"At last the government has decided to take a slower, much more reasoned approach. This is excellent news for the bulk of the UK residents who will no longer be forced to pay for new cars and heating systems until they are more ready to do so. It is also a welcome slap in the face for the environmental extremists like Just Stop Oil, and Extinction Rebellion. The decision to produce more oil and gas is particularly welcome.” Malcolm Leach
“Yes, for energy security BUT permitting must be controlled and only awarded to oil and gas developments that meet sustainability/climate goals.” David Purvis
“The changes are sensible since these were ill-thought-through targets (political soundbites rather than sound policy decisions), badly planned and becoming increasingly unpopular; they risked derailing widespread support amongst the electorate for net zero. I am not supportive, however, of the current government strategy and in particular of the overall tempo, which is not visionary or aggressive enough.” Mark Hazell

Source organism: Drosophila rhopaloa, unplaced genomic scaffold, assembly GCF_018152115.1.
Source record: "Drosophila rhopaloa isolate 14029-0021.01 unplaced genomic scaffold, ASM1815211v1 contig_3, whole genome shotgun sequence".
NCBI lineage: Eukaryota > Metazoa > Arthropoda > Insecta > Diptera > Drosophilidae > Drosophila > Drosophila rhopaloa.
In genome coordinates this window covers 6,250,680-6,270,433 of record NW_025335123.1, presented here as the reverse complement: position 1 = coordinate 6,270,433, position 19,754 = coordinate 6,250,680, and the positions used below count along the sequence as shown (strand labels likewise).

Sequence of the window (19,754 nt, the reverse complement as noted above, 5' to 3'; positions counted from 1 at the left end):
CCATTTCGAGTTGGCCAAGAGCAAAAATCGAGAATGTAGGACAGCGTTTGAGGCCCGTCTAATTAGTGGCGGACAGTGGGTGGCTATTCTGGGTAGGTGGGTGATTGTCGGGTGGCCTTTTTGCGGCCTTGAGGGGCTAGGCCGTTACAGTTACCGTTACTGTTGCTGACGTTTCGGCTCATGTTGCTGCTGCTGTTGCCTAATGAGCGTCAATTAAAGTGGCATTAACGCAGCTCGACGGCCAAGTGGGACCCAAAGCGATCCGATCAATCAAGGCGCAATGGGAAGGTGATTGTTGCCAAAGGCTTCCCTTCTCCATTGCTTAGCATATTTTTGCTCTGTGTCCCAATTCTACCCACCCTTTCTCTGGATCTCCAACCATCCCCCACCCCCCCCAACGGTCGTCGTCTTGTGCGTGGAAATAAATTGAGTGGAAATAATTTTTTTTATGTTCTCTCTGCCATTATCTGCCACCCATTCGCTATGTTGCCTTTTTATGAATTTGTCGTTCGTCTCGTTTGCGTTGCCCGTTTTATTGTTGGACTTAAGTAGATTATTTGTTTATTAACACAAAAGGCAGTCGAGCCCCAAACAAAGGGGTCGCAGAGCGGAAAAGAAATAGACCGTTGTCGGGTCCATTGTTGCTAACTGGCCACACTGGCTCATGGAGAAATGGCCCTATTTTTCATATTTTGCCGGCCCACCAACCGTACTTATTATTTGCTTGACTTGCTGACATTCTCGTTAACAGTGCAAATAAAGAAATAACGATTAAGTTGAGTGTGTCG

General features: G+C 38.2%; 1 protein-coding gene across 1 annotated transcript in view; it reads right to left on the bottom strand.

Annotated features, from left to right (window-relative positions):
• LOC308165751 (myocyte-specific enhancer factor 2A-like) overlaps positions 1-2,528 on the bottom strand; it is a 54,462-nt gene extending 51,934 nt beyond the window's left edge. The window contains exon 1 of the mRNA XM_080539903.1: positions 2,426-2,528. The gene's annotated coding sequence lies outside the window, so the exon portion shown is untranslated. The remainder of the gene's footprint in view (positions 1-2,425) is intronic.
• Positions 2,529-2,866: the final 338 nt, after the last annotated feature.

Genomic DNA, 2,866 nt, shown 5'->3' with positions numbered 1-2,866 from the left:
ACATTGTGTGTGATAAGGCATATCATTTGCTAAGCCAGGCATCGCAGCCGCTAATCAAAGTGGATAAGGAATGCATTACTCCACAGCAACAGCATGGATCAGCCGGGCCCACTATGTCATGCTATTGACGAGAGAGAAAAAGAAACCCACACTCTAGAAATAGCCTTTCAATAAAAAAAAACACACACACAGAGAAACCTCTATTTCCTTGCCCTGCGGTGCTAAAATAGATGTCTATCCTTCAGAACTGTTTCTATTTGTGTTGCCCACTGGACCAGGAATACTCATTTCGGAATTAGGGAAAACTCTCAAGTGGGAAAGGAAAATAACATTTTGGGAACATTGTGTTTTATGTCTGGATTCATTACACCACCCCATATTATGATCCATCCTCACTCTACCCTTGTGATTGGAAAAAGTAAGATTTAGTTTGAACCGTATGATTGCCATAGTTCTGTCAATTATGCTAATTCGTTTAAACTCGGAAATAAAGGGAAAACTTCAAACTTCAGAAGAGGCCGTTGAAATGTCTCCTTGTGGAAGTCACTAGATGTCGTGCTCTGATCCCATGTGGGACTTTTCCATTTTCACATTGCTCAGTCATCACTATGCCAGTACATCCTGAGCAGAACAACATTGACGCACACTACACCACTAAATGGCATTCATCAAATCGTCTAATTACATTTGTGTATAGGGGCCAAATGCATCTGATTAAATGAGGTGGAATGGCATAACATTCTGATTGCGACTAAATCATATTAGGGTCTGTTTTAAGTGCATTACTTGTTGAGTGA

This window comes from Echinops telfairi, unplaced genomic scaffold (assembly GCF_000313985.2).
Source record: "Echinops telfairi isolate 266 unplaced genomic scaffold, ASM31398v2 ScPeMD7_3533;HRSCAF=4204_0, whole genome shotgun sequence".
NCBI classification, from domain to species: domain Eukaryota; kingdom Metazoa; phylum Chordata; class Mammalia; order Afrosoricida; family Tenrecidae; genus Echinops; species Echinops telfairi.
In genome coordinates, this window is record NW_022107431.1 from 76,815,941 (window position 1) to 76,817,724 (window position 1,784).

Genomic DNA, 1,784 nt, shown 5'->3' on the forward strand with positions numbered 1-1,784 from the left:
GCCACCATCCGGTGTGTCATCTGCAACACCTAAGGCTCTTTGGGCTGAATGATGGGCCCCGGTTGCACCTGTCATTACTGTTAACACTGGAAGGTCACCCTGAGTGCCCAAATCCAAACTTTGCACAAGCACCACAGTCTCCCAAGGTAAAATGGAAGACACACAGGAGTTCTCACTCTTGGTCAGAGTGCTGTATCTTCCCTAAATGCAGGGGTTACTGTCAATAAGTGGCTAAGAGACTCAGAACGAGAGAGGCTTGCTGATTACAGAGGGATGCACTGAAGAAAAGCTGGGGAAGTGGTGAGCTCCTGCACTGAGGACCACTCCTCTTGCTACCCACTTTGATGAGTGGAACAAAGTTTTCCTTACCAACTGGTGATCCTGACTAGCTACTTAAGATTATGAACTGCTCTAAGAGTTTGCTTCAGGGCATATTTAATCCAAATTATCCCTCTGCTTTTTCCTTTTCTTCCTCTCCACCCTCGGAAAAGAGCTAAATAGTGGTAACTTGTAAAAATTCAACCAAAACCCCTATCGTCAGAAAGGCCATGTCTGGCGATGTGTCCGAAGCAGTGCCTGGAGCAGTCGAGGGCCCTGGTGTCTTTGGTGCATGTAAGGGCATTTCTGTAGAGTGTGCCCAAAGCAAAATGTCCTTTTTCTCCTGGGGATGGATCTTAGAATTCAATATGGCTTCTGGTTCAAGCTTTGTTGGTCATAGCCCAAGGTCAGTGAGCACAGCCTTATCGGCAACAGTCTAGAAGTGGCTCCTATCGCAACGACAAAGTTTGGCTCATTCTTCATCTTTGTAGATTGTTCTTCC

“The decision is economically, scientifically, and morally illiterate. It weakens the UK further in global standing and looks set to result in the UK missing out on investment at a key moment in the energy transition.” Alistair Wasey
“This creates huge uncertainties around projects and investments which have been gaining momentum.” David Knight
“My prime concern is the apparent lack of those in parliament to explain to the public how they have used “professional engineering” to arrive at the policy decisions.” Michael Grave
“As a foreign alien (Australian/Canadian), I wonder if I have any right to comment on decisions made by the UK government, then I read the list of topics and I realise that they are in fact global issues.” Leigh Wardhaugh